- No hitting!
- No yelling!
- Stop playing with your food!
- Don't you do that...
Even the ever popular, "That is NOT okay!" (which I have previously thought of as a fairly benign way to correct a child) -- are all examples of negative statements that are often ineffective in improving the child's behavior. In fact, we are learning with our daughter that saying no, stop, or don't seems to actually ramp up negative behavior. It hits the wrong button, as if we're holding the remote control upside down and inadvertently ratcheting the volume up when we want to be turning it down.
In thinking about this over the last several months, I think there are three contributing factors. First, the words no, don't, not, stop, etc. all get used so often with young children that they seem to lose their power. So when a parent says, "Don't hit your brother." it is as if the child's brain mutes the "don't" and the command becomes, " * hit your brother." I say this somewhat facetiously, and yet I think there is an element of truth. Second, particularly if the child is already upset or angry or frustrated and an adult is telling them what they should not do, when what they need to hear is what they should do (see below), it adds another level of upset, anger, and frustration. Third, and perhaps most importantly, when an adult says any negative construct of correction, they will inevitably say it in a harsh, loud, unregulated voice that adds to the child's lack of regulation.
I am no expert at this. After months of practice I still find myself saying no, don't, and stop, but I'm learning to follow quickly with what is called the positive opposite. This is simply phrasing your correction as a directive toward what you want the child to be doing. Recently our twins have a fun way of letting us know they want more food, they slap the table with their hands. This is probably normal for their age, but our special needs daughter was mimicking the banging and between the three the whole table would shake until the drinks threatened to spill over. Rather than yelling, "Stop banging the table!" we decided to say, "Quiet hands, please" and add some physical support of gently holding the babies hands. Our oldest daughter now loves being the example of how to have quiet hands, so when the babies begin to bang away she now says, "Quiet hands, babies" and shows them how to silently pat. It has been a much nicer way to resolve the problem.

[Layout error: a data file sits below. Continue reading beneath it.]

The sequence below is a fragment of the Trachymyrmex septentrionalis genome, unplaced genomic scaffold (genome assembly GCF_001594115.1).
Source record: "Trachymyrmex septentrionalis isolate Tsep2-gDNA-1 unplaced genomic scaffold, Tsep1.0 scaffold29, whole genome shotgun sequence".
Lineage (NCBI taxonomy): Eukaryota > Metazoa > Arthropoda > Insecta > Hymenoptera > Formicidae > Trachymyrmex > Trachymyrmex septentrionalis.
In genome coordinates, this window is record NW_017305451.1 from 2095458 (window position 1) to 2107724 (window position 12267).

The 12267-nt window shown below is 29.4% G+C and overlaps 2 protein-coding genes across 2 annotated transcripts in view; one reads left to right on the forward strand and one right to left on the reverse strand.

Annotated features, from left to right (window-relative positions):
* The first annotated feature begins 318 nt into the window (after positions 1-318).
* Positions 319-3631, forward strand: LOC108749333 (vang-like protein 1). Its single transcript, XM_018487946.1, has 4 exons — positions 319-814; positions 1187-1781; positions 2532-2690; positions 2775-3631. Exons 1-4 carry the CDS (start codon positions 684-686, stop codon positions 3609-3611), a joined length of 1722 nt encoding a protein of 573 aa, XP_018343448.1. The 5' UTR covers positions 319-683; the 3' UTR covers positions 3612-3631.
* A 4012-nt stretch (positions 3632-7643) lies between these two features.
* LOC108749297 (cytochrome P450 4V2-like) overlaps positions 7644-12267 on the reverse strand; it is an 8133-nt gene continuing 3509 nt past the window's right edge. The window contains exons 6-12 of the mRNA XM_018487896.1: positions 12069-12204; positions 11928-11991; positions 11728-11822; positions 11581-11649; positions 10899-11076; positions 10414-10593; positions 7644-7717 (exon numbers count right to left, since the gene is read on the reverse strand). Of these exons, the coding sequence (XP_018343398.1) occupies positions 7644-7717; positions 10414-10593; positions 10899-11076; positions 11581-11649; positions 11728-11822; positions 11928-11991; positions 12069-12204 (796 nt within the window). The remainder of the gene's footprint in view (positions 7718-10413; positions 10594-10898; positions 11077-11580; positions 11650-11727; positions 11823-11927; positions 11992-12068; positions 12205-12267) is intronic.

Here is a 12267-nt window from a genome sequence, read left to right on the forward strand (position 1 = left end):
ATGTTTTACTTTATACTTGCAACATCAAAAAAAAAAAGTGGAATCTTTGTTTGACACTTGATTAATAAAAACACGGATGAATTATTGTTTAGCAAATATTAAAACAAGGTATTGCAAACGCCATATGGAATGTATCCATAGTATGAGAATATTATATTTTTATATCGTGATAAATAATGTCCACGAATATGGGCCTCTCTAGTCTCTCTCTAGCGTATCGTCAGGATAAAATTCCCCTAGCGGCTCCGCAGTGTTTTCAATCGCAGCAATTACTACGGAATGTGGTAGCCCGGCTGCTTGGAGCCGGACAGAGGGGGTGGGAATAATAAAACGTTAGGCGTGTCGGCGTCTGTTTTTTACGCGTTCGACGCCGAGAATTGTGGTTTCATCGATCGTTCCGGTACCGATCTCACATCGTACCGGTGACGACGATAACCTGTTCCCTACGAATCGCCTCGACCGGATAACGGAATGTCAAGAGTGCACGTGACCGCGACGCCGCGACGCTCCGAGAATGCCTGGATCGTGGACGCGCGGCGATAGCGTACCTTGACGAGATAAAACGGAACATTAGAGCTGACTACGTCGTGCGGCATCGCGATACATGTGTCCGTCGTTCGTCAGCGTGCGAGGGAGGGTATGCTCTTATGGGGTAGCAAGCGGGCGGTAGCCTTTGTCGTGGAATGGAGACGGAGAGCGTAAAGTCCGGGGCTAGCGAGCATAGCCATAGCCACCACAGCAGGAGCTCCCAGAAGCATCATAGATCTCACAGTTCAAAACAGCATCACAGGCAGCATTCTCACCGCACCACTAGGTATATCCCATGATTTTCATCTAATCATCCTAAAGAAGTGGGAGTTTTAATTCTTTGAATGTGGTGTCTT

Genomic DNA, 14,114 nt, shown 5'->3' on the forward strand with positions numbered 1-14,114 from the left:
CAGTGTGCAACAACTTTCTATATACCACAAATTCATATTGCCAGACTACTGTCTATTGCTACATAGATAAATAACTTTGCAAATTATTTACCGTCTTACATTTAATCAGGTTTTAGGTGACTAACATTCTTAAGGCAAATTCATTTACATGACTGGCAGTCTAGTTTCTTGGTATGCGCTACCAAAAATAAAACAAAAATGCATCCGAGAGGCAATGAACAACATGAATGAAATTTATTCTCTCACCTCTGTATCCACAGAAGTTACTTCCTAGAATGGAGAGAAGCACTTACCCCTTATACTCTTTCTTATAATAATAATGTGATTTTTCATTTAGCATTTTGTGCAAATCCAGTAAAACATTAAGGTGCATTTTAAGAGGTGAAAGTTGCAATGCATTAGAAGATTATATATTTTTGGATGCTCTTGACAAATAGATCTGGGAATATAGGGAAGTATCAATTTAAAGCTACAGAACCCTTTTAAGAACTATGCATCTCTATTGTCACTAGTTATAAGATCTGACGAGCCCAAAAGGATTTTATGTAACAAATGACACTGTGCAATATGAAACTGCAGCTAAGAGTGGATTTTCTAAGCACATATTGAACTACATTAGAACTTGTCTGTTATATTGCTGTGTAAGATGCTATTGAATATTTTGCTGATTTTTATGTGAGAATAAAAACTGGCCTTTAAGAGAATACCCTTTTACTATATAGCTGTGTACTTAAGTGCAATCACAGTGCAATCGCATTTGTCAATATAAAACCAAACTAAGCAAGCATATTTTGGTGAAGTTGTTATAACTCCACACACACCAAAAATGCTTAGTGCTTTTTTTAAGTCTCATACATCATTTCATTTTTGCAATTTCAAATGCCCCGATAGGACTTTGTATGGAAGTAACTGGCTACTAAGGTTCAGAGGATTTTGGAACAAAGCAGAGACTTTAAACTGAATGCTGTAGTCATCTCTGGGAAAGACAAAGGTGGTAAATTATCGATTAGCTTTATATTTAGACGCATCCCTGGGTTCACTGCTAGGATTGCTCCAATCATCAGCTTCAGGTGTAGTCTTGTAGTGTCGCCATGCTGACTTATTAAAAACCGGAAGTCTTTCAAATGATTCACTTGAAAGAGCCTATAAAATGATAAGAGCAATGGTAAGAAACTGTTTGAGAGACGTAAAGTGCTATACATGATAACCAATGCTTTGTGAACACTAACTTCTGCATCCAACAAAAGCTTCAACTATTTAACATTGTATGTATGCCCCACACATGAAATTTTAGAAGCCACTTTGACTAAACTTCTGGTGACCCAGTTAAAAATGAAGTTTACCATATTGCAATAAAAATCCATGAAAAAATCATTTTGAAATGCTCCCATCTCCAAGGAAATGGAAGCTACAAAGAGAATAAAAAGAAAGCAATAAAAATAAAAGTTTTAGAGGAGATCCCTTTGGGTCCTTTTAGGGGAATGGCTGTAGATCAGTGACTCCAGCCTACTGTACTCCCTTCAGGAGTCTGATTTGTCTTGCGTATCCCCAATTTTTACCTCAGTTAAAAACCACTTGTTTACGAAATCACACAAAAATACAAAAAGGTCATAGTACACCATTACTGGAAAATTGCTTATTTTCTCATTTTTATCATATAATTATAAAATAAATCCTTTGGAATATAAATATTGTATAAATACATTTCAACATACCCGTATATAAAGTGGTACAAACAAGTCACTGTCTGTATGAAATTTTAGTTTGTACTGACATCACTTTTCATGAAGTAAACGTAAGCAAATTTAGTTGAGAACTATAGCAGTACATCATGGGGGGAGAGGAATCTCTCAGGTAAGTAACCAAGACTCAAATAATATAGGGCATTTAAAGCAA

Some other positive opposites we are trying to remember to use (note these are written from the child's perspective):
- We always use gentle hands.
- We always keep our feet down.
- Inside the house and car we are calm and quiet.
- When I need help I walk to Mommy or Daddy.
- We always stay close in parking lots, sidewalks and crosswalks.
- Each person can finish their turn. I can ask to be next.
My goal is to have these positive statements be the first things that come out of my mouth. Perhaps a portion of the reason the negative constructs are spoken first is from sheer force of habit, but the larger share is my heart attitude that needs to be addressed. "...For out of the overflow of the heart the mouth speaks." (Matthew 12:34, NIV) Positive opposites are best used when coupled with profuse praise when the child does the right thing. Having a heart that is looking for opportunities to praise is a big piece of being willing to put in the extra effort to phrase correction positively.
Credit where it is due: I learned about this and other techniques I am currently using with my daughter from two wonderful people, Clarissa Montanaro and Robin Hauge. Please contact them at clarissamontanaro-AT-gmail-DOT-com for more information on this technique.